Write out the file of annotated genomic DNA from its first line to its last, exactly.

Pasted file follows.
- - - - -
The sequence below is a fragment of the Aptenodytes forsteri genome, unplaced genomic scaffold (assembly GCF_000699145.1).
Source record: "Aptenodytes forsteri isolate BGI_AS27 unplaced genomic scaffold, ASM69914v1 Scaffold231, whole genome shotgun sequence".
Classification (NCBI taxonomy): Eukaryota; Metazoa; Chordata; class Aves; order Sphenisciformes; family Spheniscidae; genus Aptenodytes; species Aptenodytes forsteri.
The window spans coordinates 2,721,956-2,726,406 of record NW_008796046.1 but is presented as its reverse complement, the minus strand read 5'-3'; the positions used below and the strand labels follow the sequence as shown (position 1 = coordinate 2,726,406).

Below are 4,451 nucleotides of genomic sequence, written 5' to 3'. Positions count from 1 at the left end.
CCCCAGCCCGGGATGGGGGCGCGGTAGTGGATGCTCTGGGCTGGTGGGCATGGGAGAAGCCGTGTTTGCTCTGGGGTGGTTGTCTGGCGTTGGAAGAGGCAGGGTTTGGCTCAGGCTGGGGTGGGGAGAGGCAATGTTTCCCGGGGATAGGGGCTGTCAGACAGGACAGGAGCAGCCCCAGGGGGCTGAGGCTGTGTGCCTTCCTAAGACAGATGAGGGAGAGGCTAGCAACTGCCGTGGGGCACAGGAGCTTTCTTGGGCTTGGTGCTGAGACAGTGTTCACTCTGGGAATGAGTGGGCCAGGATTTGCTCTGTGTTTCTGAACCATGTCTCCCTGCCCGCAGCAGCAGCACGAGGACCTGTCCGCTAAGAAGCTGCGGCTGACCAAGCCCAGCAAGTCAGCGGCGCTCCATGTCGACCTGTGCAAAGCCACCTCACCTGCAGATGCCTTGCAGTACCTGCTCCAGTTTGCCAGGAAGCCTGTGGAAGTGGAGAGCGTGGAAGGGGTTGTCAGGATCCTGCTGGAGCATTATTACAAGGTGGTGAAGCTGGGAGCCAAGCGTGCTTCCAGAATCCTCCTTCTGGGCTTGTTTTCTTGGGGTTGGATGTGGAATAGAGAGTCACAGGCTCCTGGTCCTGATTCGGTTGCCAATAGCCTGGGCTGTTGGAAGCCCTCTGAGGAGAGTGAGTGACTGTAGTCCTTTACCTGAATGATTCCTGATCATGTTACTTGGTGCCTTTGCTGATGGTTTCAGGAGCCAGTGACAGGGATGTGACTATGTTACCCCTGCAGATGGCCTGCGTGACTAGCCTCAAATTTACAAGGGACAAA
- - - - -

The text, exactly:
The sequence below is a fragment of the Aptenodytes forsteri genome, unplaced genomic scaffold (assembly GCF_000699145.1).
Source record: "Aptenodytes forsteri isolate BGI_AS27 unplaced genomic scaffold, ASM69914v1 Scaffold231, whole genome shotgun sequence".
Classification (NCBI taxonomy): Eukaryota; Metazoa; Chordata; class Aves; order Sphenisciformes; family Spheniscidae; genus Aptenodytes; species Aptenodytes forsteri.
The window spans coordinates 2,721,956-2,726,406 of record NW_008796046.1 but is presented as its reverse complement, the minus strand read 5'-3'; the positions used below and the strand labels follow the sequence as shown (position 1 = coordinate 2,726,406).

Below are 4,451 nucleotides of genomic sequence, written 5' to 3'. Positions count from 1 at the left end.
CCCCAGCCCGGGATGGGGGCGCGGTAGTGGATGCTCTGGGCTGGTGGGCATGGGAGAAGCCGTGTTTGCTCTGGGGTGGTTGTCTGGCGTTGGAAGAGGCAGGGTTTGGCTCAGGCTGGGGTGGGGAGAGGCAATGTTTCCCGGGGATAGGGGCTGTCAGACAGGACAGGAGCAGCCCCAGGGGGCTGAGGCTGTGTGCCTTCCTAAGACAGATGAGGGAGAGGCTAGCAACTGCCGTGGGGCACAGGAGCTTTCTTGGGCTTGGTGCTGAGACAGTGTTCACTCTGGGAATGAGTGGGCCAGGATTTGCTCTGTGTTTCTGAACCATGTCTCCCTGCCCGCAGCAGCAGCACGAGGACCTGTCCGCTAAGAAGCTGCGGCTGACCAAGCCCAGCAAGTCAGCGGCGCTCCATGTCGACCTGTGCAAAGCCACCTCACCTGCAGATGCCTTGCAGTACCTGCTCCAGTTTGCCAGGAAGCCTGTGGAAGTGGAGAGCGTGGAAGGGGTTGTCAGGATCCTGCTGGAGCATTATTACAAGGTGGTGAAGCTGGGAGCCAAGCGTGCTTCCAGAATCCTCCTTCTGGGCTTGTTTTCTTGGGGTTGGATGTGGAATAGAGAGTCACAGGCTCCTGGTCCTGATTCGGTTGCCAATAGCCTGGGCTGTTGGAAGCCCTCTGAGGAGAGTGAGTGACTGTAGTCCTTTACCTGAATGATTCCTGATCATGTTACTTGGTGCCTTTGCTGATGGTTTCAGGAGCCAGTGACAGGGATGTGACTATGTTACCCCTGCAGATGGCCTGCGTGACTAGCCTCAAATTTACAAGGGACAAA